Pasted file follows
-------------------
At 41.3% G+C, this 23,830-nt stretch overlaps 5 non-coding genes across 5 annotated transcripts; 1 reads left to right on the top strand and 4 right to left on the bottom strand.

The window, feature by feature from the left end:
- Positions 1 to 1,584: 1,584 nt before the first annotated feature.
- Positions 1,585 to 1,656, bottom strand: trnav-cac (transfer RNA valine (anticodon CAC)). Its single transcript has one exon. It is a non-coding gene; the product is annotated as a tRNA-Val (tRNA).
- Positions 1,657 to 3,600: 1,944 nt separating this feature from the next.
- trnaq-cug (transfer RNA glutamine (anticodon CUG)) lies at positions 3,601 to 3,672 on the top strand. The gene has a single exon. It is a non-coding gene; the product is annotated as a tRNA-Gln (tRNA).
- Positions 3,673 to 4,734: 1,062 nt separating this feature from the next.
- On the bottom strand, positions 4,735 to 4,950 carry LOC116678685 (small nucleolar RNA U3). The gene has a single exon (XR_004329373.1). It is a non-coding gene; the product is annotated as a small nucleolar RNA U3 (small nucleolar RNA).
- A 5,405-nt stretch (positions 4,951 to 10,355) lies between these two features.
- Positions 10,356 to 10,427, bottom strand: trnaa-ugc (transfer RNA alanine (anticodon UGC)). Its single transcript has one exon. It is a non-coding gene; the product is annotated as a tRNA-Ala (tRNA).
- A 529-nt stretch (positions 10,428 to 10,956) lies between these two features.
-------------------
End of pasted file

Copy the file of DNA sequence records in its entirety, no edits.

At 41.3% G+C, this 23,830-nt stretch overlaps 5 non-coding genes across 5 annotated transcripts; 1 reads left to right on the top strand and 4 right to left on the bottom strand.

The window, feature by feature from the left end:
- Positions 1 to 1,584: 1,584 nt before the first annotated feature.
- Positions 1,585 to 1,656, bottom strand: trnav-cac (transfer RNA valine (anticodon CAC)). Its single transcript has one exon. It is a non-coding gene; the product is annotated as a tRNA-Val (tRNA).
- Positions 1,657 to 3,600: 1,944 nt separating this feature from the next.
- trnaq-cug (transfer RNA glutamine (anticodon CUG)) lies at positions 3,601 to 3,672 on the top strand. The gene has a single exon. It is a non-coding gene; the product is annotated as a tRNA-Gln (tRNA).
- Positions 3,673 to 4,734: 1,062 nt separating this feature from the next.
- On the bottom strand, positions 4,735 to 4,950 carry LOC116678685 (small nucleolar RNA U3). The gene has a single exon (XR_004329373.1). It is a non-coding gene; the product is annotated as a small nucleolar RNA U3 (small nucleolar RNA).
- A 5,405-nt stretch (positions 4,951 to 10,355) lies between these two features.
- Positions 10,356 to 10,427, bottom strand: trnaa-ugc (transfer RNA alanine (anticodon UGC)). Its single transcript has one exon. It is a non-coding gene; the product is annotated as a tRNA-Ala (tRNA).
- A 529-nt stretch (positions 10,428 to 10,956) lies between these two features.